North To Alaska - My Family Travels

The skidding of the tires against the tarmac awakened me. Seven and a half hours after leaving my residential home in Houston, Texas I arrived in my spiritual home in Anchorage, Alaska. Welcomed by a gentle breeze and 70 degree weather brings a sigh of relief, as Houston was experiencing 100-plus days constantly. Walking towards the baggage claim you see mounts of record fish and game for which the state is famous for. They really aren’t kidding when they say there is halibut the size of a barn door.

Before going to our hotel, my father and I decide to take a drive, and see how the city has changed since our last visit almost 1 year to the day before. Almost as instinct, we head directly toward Ship Creek to see how the local fishermen are doing. This is what we come to Alaska for. To participate in the annual salmon runs that inundate the state’s rivers with 5 different species of salmon. We see a few being caught here, but we head back to the hotel for a good night’s sleep. Tomorrow we are headed for the Mecca of Alaskan salmon fishing, the Kenai Peninsula.

After about 4 hours of driving, we arrive in Kasilof, Alaska. If you look at a map of the state, you would in no way believe that the distance from Anchorage to Kasilof is the same as the distance from Houston to Dallas. We arrive at our Bed and Breakfast at around 10 PM. We unload all of our bags and head for the world famous Kenai River to try our luck at some bank fishing. After about 30 minutes I hook up into a 12” Dolly Varden, a trout that feeds on recently spawned salmon eggs. After a photo, he is revived and released back into the river. We finally decide to head back to the B&B around 11:30 PM, just as the sun is about to set.

In the morning we are up and out of the door by 4:30 AM, just as the sun is rising. We arrive to meet our guide who is going to take us on the Kenai. When we finally arrive to our fishing hole, the surroundings are just overwhelming; the rushing water cascading over giant ancient boulders, the songbirds singing their happy tune to welcome the morning sun, and the occasional splash of a salmon leaping out of the water to make it upstream. With rubber waders on, we jump into the freezing glacially-fed waters. We tread against the raging torrent to make it to a reasonable spot to cast from. With this wild environment around me, it’s easy to get distracted from the fishing. This is when I realized that we must protect these areas, to keep them pristine. Man has already altered so much of our planet that we must now set aside more lands from being developed.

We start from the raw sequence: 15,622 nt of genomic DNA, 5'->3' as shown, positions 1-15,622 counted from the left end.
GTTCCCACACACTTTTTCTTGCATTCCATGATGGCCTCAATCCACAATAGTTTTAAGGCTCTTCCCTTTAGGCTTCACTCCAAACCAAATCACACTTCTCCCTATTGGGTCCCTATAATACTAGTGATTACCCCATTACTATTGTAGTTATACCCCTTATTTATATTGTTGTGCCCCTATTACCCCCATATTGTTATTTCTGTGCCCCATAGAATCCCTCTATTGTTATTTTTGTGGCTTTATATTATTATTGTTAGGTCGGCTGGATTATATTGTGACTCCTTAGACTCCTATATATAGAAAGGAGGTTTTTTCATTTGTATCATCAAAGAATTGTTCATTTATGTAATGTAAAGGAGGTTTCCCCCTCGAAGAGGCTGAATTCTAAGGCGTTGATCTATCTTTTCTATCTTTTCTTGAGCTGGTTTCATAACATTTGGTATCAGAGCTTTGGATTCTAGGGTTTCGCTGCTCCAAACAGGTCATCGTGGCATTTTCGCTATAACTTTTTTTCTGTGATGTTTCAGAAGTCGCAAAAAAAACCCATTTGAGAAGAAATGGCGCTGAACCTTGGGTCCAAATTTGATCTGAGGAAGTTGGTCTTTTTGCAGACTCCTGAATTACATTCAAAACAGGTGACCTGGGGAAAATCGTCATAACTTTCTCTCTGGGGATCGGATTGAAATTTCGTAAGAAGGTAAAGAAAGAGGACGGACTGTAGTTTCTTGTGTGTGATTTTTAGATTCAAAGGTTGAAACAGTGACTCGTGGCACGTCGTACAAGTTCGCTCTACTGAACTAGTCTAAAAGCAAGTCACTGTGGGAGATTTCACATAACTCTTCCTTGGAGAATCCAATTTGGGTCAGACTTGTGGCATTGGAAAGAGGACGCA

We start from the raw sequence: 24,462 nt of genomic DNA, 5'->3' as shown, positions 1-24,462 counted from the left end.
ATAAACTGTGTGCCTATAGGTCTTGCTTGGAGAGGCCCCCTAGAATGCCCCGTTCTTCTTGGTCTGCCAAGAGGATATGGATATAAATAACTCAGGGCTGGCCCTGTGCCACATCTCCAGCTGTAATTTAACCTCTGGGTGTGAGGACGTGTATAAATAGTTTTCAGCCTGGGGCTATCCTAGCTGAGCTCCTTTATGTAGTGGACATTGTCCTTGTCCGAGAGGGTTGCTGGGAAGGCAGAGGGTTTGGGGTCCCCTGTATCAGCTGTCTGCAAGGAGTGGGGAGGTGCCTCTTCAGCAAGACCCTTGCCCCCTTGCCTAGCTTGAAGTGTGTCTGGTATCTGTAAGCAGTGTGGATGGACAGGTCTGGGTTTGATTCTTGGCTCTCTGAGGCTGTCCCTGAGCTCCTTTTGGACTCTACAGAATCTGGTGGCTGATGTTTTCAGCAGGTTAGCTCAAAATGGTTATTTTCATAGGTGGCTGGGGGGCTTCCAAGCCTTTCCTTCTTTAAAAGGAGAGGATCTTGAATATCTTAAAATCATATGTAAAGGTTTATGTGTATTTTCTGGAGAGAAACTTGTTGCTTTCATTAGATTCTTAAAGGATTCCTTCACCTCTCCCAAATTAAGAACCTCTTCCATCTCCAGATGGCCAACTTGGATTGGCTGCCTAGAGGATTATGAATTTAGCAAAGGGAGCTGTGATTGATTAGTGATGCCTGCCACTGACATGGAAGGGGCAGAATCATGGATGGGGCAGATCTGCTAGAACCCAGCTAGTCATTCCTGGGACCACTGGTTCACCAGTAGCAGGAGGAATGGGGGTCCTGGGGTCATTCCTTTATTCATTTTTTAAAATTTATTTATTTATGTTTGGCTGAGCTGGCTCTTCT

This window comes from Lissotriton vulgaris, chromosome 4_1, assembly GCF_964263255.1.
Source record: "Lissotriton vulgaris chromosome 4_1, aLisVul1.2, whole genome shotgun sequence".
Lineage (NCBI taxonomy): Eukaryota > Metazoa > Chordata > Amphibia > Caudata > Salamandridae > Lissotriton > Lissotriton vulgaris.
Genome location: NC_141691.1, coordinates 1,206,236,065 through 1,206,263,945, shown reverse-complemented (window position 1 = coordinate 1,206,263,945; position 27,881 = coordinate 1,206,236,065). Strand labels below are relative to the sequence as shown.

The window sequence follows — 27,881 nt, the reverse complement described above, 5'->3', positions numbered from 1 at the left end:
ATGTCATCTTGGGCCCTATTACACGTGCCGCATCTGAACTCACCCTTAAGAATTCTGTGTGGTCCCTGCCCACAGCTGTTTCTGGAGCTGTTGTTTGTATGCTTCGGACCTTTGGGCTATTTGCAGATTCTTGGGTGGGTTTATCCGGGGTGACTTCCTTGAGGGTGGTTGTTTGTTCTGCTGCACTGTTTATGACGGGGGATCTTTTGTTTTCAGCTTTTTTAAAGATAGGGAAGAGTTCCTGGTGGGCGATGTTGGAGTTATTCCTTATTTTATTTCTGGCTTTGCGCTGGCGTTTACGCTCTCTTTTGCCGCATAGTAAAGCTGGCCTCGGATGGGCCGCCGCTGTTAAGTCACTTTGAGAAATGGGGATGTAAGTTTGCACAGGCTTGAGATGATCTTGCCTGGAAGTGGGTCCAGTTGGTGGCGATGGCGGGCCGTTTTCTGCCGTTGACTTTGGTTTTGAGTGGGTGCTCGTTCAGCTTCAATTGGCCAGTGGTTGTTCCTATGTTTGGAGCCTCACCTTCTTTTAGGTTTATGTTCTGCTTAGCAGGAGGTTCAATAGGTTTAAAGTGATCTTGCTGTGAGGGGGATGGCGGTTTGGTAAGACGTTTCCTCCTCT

This is why I love Alaska. So much of the state is untouched, unaltered by man, and the atmosphere just radiates something wild. Where else can you grow a head of lettuce the size of a car? Where else can you find a traffic jam caused by a Wild Moose crossing the street? Where else can you see what the earth was like thousands of years ago, because it has been untouched by man? This is why I believe Alaska is the greatest place on earth, and a place I would love to visit again very soon. Who knows? I may end up even living there.

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